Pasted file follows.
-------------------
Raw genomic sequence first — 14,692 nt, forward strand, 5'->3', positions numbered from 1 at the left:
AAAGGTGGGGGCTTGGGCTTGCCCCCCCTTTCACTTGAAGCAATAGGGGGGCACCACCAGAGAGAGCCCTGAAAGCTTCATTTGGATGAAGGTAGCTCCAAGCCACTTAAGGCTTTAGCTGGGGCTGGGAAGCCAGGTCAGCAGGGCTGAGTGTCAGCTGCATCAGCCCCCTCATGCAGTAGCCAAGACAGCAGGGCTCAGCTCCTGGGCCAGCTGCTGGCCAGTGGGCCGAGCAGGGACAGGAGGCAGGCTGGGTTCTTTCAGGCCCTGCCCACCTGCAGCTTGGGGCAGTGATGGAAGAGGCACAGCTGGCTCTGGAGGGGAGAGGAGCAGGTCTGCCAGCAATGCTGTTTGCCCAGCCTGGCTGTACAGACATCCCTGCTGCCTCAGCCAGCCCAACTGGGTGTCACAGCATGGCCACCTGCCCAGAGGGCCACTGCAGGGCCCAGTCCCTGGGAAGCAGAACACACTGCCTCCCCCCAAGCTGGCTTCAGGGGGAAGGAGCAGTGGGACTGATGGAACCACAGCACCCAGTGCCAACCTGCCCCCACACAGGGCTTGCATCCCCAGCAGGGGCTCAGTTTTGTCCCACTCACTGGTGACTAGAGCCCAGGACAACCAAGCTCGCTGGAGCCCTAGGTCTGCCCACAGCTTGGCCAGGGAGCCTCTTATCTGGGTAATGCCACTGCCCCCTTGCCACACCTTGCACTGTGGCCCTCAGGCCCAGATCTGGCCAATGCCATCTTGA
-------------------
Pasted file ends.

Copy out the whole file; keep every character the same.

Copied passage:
Raw genomic sequence first — 14,692 nt, forward strand, 5'->3', positions numbered from 1 at the left:
AAAGGTGGGGGCTTGGGCTTGCCCCCCCTTTCACTTGAAGCAATAGGGGGGCACCACCAGAGAGAGCCCTGAAAGCTTCATTTGGATGAAGGTAGCTCCAAGCCACTTAAGGCTTTAGCTGGGGCTGGGAAGCCAGGTCAGCAGGGCTGAGTGTCAGCTGCATCAGCCCCCTCATGCAGTAGCCAAGACAGCAGGGCTCAGCTCCTGGGCCAGCTGCTGGCCAGTGGGCCGAGCAGGGACAGGAGGCAGGCTGGGTTCTTTCAGGCCCTGCCCACCTGCAGCTTGGGGCAGTGATGGAAGAGGCACAGCTGGCTCTGGAGGGGAGAGGAGCAGGTCTGCCAGCAATGCTGTTTGCCCAGCCTGGCTGTACAGACATCCCTGCTGCCTCAGCCAGCCCAACTGGGTGTCACAGCATGGCCACCTGCCCAGAGGGCCACTGCAGGGCCCAGTCCCTGGGAAGCAGAACACACTGCCTCCCCCCAAGCTGGCTTCAGGGGGAAGGAGCAGTGGGACTGATGGAACCACAGCACCCAGTGCCAACCTGCCCCCACACAGGGCTTGCATCCCCAGCAGGGGCTCAGTTTTGTCCCACTCACTGGTGACTAGAGCCCAGGACAACCAAGCTCGCTGGAGCCCTAGGTCTGCCCACAGCTTGGCCAGGGAGCCTCTTATCTGGGTAATGCCACTGCCCCCTTGCCACACCTTGCACTGTGGCCCTCAGGCCCAGATCTGGCCAATGCCATCTTGA